Good question — and a tricky one. The problem here is that some of those words are being used as nouns, which can be made plural, and some are verbs, which are more difficult. You should check AP style directly, but I’d vote for “thank-yous,” “maybes,” “hellos” and “dos and don’ts” (a common expression). Better yet, rewrite the sentence:

    Sarah used “‘was,” “‘is,” “has,” “thank-you,” “maybe,” “hello,” “do’s and don’ts” and “solidly” too many times in her essay.

    • Mike Goronsky
      October 22, 2016 at 1:08 pm #

      Do you think that “ises,” “hases,” “wases,” “shes,” and “hes” looks confusing as the inflected forms?

      Thank you. 🙂

      • Mike Goronsky
        October 22, 2016 at 1:43 pm #

        An English website suggested using a single marker before and after the word/phrase as word/phrase in order to prevent them as looking possessive.
        Do you concur? (See below.)

        Sarah used too many ‘was’s, ‘is’s, ‘has’s, ‘thank-you’s, ‘maybe’s, ‘hello’s, ‘do’s and don’ts’ and ‘solidly’s
        in her essay.

  9. Diane Nottle
    October 22, 2016 at 1:13 pm #

    Not only confusing; in text, they look awful.

  10. Mike Goronsky
    October 22, 2016 at 1:24 pm #

    A hyphen question: When the word “to” is used for an inclusive range, I think that full hyphenation (not suspended hyphenation) should be used throughout. Do you agree? (See below.)

    a $75-million-to-$85-million-a-year industry
    a $75,000-to-$85,000-per-year income
    a group of 5-to-10-year-old children
    a group of 5-to-10-year-olds
    20-to-30-year mortgages
    10-to-15-minute traffic delays
    10-to-20-percent-a-year increases
    15%-to-20%-per-year reduction in crime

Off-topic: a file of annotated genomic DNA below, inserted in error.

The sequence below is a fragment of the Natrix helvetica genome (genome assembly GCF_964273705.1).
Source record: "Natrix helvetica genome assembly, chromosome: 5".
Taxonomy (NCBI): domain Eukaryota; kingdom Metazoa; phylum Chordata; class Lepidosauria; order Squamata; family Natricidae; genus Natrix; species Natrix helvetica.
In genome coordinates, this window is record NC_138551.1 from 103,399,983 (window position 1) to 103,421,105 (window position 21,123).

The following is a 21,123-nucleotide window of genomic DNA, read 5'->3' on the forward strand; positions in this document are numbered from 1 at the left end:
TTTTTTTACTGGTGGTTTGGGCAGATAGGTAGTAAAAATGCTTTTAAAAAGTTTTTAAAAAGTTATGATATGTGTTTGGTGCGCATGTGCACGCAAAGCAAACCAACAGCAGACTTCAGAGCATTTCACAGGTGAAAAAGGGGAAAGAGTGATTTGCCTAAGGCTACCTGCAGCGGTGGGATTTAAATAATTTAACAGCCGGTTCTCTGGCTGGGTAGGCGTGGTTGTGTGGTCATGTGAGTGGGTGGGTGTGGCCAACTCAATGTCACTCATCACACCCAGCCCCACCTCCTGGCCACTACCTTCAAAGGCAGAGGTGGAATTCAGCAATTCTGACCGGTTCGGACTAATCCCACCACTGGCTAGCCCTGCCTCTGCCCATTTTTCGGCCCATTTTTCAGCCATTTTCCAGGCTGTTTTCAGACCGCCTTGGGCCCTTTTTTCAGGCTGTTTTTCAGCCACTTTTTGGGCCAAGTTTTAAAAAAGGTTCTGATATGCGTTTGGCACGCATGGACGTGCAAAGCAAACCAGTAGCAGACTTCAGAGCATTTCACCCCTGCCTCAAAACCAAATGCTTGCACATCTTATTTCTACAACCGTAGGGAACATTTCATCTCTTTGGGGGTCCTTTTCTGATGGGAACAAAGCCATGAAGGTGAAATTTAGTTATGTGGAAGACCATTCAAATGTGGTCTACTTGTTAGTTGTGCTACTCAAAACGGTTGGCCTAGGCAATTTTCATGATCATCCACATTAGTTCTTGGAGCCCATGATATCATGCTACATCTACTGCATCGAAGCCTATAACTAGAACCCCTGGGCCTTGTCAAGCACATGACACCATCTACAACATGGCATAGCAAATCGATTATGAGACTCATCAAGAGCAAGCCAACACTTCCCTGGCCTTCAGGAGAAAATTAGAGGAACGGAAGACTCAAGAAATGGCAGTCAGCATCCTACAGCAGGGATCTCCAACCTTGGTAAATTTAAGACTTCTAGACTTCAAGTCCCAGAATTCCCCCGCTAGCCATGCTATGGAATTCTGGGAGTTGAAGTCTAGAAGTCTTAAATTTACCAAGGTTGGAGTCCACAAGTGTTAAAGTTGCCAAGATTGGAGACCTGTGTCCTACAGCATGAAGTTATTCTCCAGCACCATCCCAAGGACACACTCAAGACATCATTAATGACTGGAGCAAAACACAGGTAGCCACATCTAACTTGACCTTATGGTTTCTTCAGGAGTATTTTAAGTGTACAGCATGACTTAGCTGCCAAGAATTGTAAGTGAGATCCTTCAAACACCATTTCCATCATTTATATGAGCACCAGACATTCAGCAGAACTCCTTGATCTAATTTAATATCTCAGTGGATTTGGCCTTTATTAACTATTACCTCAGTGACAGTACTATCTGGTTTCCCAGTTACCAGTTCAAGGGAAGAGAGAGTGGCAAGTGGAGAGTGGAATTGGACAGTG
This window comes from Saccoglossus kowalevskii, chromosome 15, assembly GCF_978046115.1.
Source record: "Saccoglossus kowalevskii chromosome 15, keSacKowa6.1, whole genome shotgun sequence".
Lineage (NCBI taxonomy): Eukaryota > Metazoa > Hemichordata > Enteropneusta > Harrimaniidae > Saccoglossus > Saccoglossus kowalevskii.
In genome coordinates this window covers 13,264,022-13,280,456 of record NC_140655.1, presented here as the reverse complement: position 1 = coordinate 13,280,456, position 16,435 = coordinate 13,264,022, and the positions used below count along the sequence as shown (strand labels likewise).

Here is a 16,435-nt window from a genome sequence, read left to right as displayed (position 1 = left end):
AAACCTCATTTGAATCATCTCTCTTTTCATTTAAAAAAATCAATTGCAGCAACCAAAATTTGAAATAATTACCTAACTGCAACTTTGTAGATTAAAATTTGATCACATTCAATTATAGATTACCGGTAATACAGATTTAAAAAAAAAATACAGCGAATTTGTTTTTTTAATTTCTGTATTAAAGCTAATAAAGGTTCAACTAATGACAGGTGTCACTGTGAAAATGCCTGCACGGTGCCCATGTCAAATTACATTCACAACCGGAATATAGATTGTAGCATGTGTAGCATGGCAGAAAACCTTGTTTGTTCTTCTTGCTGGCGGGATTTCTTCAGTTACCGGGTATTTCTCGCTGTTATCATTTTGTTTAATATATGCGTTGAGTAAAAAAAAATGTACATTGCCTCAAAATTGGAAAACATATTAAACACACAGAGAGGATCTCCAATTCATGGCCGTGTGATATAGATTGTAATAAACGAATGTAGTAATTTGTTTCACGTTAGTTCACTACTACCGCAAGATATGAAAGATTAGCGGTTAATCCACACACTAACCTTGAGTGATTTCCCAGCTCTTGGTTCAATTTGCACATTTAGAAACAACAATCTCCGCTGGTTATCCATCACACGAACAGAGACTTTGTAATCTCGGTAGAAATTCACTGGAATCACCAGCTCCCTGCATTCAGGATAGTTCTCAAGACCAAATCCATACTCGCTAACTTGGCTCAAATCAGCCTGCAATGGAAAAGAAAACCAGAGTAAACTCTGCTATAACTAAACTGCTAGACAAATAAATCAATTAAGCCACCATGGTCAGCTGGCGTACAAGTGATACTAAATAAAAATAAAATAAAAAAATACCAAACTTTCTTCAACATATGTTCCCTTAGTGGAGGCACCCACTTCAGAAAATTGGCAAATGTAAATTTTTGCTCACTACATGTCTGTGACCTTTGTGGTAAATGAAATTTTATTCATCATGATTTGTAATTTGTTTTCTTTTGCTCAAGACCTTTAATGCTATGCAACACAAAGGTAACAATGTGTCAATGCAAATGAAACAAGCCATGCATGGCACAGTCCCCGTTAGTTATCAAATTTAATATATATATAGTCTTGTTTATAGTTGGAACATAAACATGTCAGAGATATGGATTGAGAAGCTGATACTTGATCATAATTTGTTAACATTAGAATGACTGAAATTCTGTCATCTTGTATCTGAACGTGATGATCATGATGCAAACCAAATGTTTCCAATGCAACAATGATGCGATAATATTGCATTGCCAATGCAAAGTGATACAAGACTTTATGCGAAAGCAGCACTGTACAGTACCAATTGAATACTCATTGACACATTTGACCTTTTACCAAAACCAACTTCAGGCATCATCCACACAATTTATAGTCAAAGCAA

I know when “and” or “or” is used, we do use the suspending hyphen — for example,
    “20- and 30-year mortgages” or
    “20- or 30-year mortgages.” But when “to” is used, I think that we can hyphenate fully, as I did above.

    Please, no recasts.

    Thank you kindly.

    • Diane Nottle
      October 24, 2016 at 3:11 pm #

      Those all look fine to me, except that I’m not sure you need them in the millions ($75 million-to-$85 million-a-year . . .). But frankly, I would have recast some of the longer ones. The very long compound modifiers aren’t especially reader-friendly.

      • Mike
        October 30, 2016 at 5:24 pm #

        I’m seeing ranges punctuated like this below (without ugly suspending hyphens)…I think this ‘modern’ approach to punctuation is very clear without the excess punctuation clutter.

        Do you agree with all examples below in terms of punctuation!

        a 10-20 mile radius
        a 55-65 mph speed zone
        a 30-40 foot long piece of lumber
        a 3-5 mile wide stretch of land
        a 30-40 foot deep pond
        a 15-20% a year increase in sales
        a $70-$80 million a year industry
        a 20% a year increase
        a $90,000-$100,000 per year income
        an $80 million a year industry
        5-10 year old children
        a group of 5-10 year olds
        20-25, 30-35-, and 40-45 year old women
        a group of 20-25, 30-35-, and 40-45 year olds
        20-30 year mortgages
        15-20 minute traffic delays

        • Diane Nottle
          November 2, 2016 at 2:32 pm #

          This is really a matter of a publication’s chosen style. Personally, I prefer “10-to-20-mile,” etc., but that’s the style I had drummed into my head for decades. The rule is, follow the style of the publication you’re working for. I would argue for repeating “million” in “$70-million-to-$80-million-” for clarity’s sake (not $70 to $80 million), but it’s how we tend to speak, and some publications do allow it in text.